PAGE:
3-D printing lowers the cost of laboratory equipment

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FlypiLaboratory equipment is one of the largest cost factors in neuroscience.  Now researchers, using 3-D printed components, have developed FlyPi, a low-cost imaging and microscope system for research, training and teaching.

However, many experiments can be performed with good results using self-assembled setups involving 3-D printed components and self-programmed electronics. In a study, André Maia Chagas and Tom Baden from the University of Tübingen and the University of Sussex present FlyPi  a low-cost imaging and microscope system for research, training and teaching.

The intricate equipment necessary for modern neuroscience experiments can easily cost tens or even hundreds of thousands of Euros when relying on commercially available solutions, confining top-level research and scientific training to well-endowed institutes in rich countries.

“FlyPi” can perform many standard lab protocols, including light and fluorescence microscopy, optogenetics, thermogenetics, and behavioural studies on small animals such as roundworms, fruit flies, zebrafish larvae. The design is based on a 3-D printed framework holding a Raspberry Pi computer and camera, cheap LEDs for lighting and simple lenses, as well as optical and thermal control circuits based on Arduino, an open-source microcontroller. Taken together, the components cost less than 100 Euros for the basic system, and can be modified to suit the lab’s purposes. The FlyPi system provides modular, low-cost options for research and assembly, and instructions for use are made available free of charge via open-source platforms.

The developers of the FlyPi system share a keen interest in spreading “open labware.” Together with co-author Lucia Prieto Godino of the University of Lausanne, the developers have taught courses in 3-D printing, programming and DIY lab equipment at universities in Kenya, Uganda, Ghana, Nigeria, South Africa, Sudan and Tanzania.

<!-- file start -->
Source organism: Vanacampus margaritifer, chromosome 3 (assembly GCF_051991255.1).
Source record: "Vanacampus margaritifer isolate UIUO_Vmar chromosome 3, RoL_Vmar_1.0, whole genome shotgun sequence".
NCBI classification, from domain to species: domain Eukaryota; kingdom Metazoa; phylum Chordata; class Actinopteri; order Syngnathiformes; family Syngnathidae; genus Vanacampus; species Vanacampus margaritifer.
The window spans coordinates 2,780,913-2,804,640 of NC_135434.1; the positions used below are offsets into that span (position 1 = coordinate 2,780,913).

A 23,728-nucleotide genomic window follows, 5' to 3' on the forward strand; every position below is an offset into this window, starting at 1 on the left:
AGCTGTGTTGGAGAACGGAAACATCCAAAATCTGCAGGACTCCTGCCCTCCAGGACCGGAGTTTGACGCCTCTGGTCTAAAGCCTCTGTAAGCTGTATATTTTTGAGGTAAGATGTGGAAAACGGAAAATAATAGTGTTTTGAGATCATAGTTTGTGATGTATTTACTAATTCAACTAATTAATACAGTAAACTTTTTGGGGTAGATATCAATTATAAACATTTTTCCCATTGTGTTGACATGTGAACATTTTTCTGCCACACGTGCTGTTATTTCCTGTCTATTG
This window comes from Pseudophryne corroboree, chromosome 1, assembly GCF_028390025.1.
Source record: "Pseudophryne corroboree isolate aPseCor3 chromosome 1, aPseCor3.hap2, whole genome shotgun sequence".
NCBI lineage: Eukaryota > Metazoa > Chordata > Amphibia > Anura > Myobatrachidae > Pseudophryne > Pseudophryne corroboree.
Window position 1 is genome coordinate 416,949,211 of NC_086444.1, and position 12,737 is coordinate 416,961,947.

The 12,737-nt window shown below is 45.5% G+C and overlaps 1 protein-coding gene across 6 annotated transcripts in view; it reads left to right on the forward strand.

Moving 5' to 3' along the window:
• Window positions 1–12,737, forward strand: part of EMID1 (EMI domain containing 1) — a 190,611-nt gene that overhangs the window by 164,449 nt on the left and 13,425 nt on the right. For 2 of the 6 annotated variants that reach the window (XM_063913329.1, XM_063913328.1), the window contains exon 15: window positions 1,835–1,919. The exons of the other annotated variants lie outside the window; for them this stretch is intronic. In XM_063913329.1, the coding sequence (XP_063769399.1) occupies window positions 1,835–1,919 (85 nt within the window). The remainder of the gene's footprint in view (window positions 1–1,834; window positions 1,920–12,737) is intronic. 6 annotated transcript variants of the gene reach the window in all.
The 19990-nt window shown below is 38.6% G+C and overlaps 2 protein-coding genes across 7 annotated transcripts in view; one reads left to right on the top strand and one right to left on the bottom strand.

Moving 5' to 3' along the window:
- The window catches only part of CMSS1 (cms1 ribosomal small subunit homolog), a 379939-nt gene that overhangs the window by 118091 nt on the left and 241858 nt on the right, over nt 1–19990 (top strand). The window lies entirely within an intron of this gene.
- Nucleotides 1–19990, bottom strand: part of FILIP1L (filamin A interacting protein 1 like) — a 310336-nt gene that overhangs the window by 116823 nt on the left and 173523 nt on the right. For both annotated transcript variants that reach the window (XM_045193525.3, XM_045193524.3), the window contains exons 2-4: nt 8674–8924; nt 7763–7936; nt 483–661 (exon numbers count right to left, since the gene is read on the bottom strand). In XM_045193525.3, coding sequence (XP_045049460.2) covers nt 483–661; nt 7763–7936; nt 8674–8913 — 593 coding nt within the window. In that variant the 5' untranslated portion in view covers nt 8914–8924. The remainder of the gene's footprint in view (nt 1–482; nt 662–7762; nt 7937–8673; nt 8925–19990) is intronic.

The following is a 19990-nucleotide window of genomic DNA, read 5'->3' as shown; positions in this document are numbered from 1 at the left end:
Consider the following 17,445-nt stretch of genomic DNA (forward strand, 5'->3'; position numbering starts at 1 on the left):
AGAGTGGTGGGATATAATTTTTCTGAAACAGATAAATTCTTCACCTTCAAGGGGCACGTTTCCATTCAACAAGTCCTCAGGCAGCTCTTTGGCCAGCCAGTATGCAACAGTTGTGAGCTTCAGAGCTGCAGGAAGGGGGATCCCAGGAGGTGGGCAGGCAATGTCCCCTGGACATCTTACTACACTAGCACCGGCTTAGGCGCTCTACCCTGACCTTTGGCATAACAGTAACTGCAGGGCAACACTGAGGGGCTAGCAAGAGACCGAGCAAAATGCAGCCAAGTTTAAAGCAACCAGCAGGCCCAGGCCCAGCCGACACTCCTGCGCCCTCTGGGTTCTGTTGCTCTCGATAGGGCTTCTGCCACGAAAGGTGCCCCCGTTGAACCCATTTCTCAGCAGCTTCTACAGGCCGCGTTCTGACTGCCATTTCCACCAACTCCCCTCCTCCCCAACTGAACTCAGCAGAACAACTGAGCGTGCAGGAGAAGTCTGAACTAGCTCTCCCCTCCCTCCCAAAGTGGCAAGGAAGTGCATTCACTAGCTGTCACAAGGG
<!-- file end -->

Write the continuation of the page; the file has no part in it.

“Many institutions around the world have little money to spend on costly equipment,” says Baden. “We think it is very important that neuroscientific training and research open up to larger numbers of students and junior scientists. So we hope that, with open labware such as our FlyPi, we can offer a starting point.”

Abstract
Small, genetically tractable species such as larval zebrafish, Drosophila, or Caenorhabditis elegans have become key model organisms in modern neuroscience. In addition to their low maintenance costs and easy sharing of strains across labs, one key appeal is the possibility to monitor single or groups of animals in a behavioural arena while controlling the activity of select neurons using optogenetic or thermogenetic tools. However, the purchase of a commercial solution for these types of experiments, including an appropriate camera system as well as a controlled behavioural arena, can be costly. Here, we present a low-cost and modular open-source alternative called ‘FlyPi’. Our design is based on a 3D-printed mainframe, a Raspberry Pi computer, and high-definition camera system as well as Arduino-based optical and thermal control circuits. Depending on the configuration, FlyPi can be assembled for well under €100 and features optional modules for light-emitting diode (LED)-based fluorescence microscopy and optogenetic stimulation as well as a Peltier-based temperature stimulator for thermogenetics. The complete version with all modules costs approximately €200 or substantially less if the user is prepared to ‘shop around’. All functions of FlyPi can be controlled through a custom-written graphical user interface. To demonstrate FlyPi’s capabilities, we present its use in a series of state-of-the-art neurogenetics experiments. In addition, we demonstrate FlyPi’s utility as a medical diagnostic tool as well as a teaching aid at Neurogenetics courses held at several African universities. Taken together, the low cost and modular nature as well as fully open design of FlyPi make it a highly versatile tool in a range of applications, including the classroom, diagnostic centres, and research labs.

Authors
Andre Maia Chagas, Lucia L Prieto-Godino, Aristides B Arrenberg, Tom Baden

PLOS material
PLOS Biology abstract


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